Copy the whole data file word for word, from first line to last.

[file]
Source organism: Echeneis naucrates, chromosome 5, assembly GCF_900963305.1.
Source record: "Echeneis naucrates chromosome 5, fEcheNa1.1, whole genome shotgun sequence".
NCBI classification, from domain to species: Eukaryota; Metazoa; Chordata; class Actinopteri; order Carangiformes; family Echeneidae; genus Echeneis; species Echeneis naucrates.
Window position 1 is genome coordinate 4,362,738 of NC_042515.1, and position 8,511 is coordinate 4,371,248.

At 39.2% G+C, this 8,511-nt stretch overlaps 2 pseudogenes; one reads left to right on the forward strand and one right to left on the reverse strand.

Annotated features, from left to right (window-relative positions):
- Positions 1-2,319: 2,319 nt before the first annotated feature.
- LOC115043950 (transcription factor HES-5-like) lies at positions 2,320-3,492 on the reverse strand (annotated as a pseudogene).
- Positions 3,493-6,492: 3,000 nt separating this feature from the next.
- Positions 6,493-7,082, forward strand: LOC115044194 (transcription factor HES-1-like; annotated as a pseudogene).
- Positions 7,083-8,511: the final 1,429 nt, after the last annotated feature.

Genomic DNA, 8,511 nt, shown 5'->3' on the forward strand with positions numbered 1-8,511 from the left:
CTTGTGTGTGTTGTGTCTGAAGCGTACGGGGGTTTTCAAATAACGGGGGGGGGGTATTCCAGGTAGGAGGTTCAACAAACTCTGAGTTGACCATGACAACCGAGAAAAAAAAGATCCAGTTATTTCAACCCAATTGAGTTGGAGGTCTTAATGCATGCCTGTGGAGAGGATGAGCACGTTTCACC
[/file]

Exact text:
Source organism: Echeneis naucrates, chromosome 5, assembly GCF_900963305.1.
Source record: "Echeneis naucrates chromosome 5, fEcheNa1.1, whole genome shotgun sequence".
NCBI classification, from domain to species: Eukaryota; Metazoa; Chordata; class Actinopteri; order Carangiformes; family Echeneidae; genus Echeneis; species Echeneis naucrates.
Window position 1 is genome coordinate 4,362,738 of NC_042515.1, and position 8,511 is coordinate 4,371,248.

At 39.2% G+C, this 8,511-nt stretch overlaps 2 pseudogenes; one reads left to right on the forward strand and one right to left on the reverse strand.

Annotated features, from left to right (window-relative positions):
- Positions 1-2,319: 2,319 nt before the first annotated feature.
- LOC115043950 (transcription factor HES-5-like) lies at positions 2,320-3,492 on the reverse strand (annotated as a pseudogene).
- Positions 3,493-6,492: 3,000 nt separating this feature from the next.
- Positions 6,493-7,082, forward strand: LOC115044194 (transcription factor HES-1-like; annotated as a pseudogene).
- Positions 7,083-8,511: the final 1,429 nt, after the last annotated feature.

Genomic DNA, 8,511 nt, shown 5'->3' on the forward strand with positions numbered 1-8,511 from the left:
CTTGTGTGTGTTGTGTCTGAAGCGTACGGGGGTTTTCAAATAACGGGGGGGGGGTATTCCAGGTAGGAGGTTCAACAAACTCTGAGTTGACCATGACAACCGAGAAAAAAAAGATCCAGTTATTTCAACCCAATTGAGTTGGAGGTCTTAATGCATGCCTGTGGAGAGGATGAGCACGTTTCACC